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THE EIGHTEEN NATIONAL STANDARDS and Six essential elements
The geographically informed person knows and understands...
Essential Element I. THE WORLD IN SPATIAL TERMS
Standard 1. How to use maps and other geographic representations, tools, and technologies to acquire, process, and
report information from a spatial perspective.
Standard 2. How to use mental maps to organize information about people, places, and environments in a spatial
context.
Standard 3. How to analyze the spatial organization of people, places, and environments on Earth's surface.
Essential Element II. PLACES AND REGIONS
Standard 4. The physical and human characteristics of places.
Standard 5. That people create regions to interpret Earth's complexity.
Standard 6. How culture and experience influence people's perceptions of places and regions.
Essential Element III. PHYSICAL SYSTEMS
Standard 7. The physical processes that shape the patterns of Earth's surface.
Standard 8. The characteristics and spatial distribution of ecosystems on Earth's surface.
Essential Element IV. HUMAN SYSTEMS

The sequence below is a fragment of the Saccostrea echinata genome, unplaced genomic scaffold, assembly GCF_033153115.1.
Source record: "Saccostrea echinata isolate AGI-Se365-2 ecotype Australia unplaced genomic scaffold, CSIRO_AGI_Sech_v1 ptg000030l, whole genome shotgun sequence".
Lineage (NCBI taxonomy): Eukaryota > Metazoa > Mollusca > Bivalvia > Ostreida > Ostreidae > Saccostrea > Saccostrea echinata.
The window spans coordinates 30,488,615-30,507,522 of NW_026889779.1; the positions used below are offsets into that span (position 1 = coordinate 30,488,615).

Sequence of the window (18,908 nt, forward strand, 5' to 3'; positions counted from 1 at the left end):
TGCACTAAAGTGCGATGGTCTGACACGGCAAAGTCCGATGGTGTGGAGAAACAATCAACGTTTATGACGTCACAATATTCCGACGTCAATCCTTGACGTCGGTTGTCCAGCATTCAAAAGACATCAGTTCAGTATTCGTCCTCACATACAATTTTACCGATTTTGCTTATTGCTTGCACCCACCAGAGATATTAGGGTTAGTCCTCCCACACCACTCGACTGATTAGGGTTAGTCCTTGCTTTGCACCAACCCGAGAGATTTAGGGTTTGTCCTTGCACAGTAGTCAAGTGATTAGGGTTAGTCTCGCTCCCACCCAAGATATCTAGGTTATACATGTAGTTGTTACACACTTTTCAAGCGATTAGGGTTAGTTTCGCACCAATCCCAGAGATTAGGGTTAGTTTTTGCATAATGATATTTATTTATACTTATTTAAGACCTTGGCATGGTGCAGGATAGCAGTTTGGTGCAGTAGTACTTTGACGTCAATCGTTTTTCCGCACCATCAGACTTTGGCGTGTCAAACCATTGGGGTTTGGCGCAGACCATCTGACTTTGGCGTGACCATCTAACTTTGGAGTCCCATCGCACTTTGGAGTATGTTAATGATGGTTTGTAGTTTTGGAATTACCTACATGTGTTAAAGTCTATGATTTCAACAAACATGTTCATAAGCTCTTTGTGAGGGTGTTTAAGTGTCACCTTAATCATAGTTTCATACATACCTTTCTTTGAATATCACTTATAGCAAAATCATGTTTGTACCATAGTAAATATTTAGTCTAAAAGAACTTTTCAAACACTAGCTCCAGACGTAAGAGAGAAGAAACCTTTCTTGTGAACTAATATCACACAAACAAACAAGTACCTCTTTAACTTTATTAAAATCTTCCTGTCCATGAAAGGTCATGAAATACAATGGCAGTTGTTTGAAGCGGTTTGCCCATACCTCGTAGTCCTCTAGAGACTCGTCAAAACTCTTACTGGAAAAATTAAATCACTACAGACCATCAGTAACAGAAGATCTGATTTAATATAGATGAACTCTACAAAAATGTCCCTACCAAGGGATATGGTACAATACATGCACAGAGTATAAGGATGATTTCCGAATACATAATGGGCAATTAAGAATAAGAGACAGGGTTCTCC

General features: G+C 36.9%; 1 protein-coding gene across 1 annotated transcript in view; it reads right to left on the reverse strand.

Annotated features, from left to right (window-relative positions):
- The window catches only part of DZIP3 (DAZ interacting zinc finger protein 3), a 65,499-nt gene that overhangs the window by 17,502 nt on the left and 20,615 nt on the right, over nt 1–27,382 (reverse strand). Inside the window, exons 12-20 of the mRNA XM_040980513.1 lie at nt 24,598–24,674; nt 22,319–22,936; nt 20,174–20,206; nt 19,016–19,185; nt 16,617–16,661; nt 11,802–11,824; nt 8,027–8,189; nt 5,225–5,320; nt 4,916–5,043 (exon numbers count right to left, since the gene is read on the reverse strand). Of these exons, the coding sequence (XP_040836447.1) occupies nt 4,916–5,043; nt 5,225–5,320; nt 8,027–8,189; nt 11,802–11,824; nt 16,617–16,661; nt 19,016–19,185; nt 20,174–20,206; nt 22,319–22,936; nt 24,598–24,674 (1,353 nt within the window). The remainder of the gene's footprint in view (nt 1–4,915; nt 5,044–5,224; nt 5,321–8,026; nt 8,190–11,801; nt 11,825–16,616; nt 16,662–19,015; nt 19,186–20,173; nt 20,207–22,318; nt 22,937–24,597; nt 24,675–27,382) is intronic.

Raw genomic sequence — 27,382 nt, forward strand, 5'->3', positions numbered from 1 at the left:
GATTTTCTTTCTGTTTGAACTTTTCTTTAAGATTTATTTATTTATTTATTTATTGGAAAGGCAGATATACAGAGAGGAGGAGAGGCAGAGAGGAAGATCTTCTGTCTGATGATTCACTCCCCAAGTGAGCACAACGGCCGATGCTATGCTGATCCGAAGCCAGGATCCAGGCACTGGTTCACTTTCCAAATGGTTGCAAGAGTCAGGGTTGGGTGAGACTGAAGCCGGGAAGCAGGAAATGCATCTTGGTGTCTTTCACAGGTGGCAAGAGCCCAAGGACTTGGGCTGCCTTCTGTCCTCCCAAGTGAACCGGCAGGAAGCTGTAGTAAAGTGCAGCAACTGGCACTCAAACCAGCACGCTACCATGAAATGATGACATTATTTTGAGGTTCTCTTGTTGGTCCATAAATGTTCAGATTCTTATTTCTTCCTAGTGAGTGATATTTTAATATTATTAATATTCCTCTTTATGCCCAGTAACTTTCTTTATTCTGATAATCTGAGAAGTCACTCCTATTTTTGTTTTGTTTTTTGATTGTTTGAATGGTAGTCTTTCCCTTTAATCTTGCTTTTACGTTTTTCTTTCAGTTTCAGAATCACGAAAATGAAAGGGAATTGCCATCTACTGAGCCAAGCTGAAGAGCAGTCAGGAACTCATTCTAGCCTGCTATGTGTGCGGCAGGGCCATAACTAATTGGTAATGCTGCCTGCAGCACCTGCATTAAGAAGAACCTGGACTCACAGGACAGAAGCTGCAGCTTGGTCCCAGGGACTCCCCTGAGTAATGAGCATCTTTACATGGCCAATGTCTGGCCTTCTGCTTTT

Standard 9. The characteristics, distribution, and migration of human populations on Earth's surface.
Standard 10. The characteristics, distribution, and complexity of Earth's cultural mosaics.
Standard 11. The patterns and networks of economic interdependence on Earth's surface.
Standard 12. The processes, patterns, and functions of human settlement.
Standard 13. How the forces of cooperation and conflict among people influence the division and control of Earth's
surface.
Standard 14. How human actions modify the physical environment.
Essential Element V. ENVIRONMENT AND SOCIETY
Standard 15. How physical systems affect human systems.
Standard 16. The changes that occur in the meaning, use, distribution, and importance of resources.
Essential Element VI. THE USES OF GEOGRAPHY
Standard 17. How to apply geography to interpret he past.
Standard 18. How to apply geography to interpret the present and plan for the future.
Warm up Topics
• Celebrations: What kinds of celebrations are important
in your family? In the United States?
• Greetings: How do you generally greet people you don’t
know? People you do know?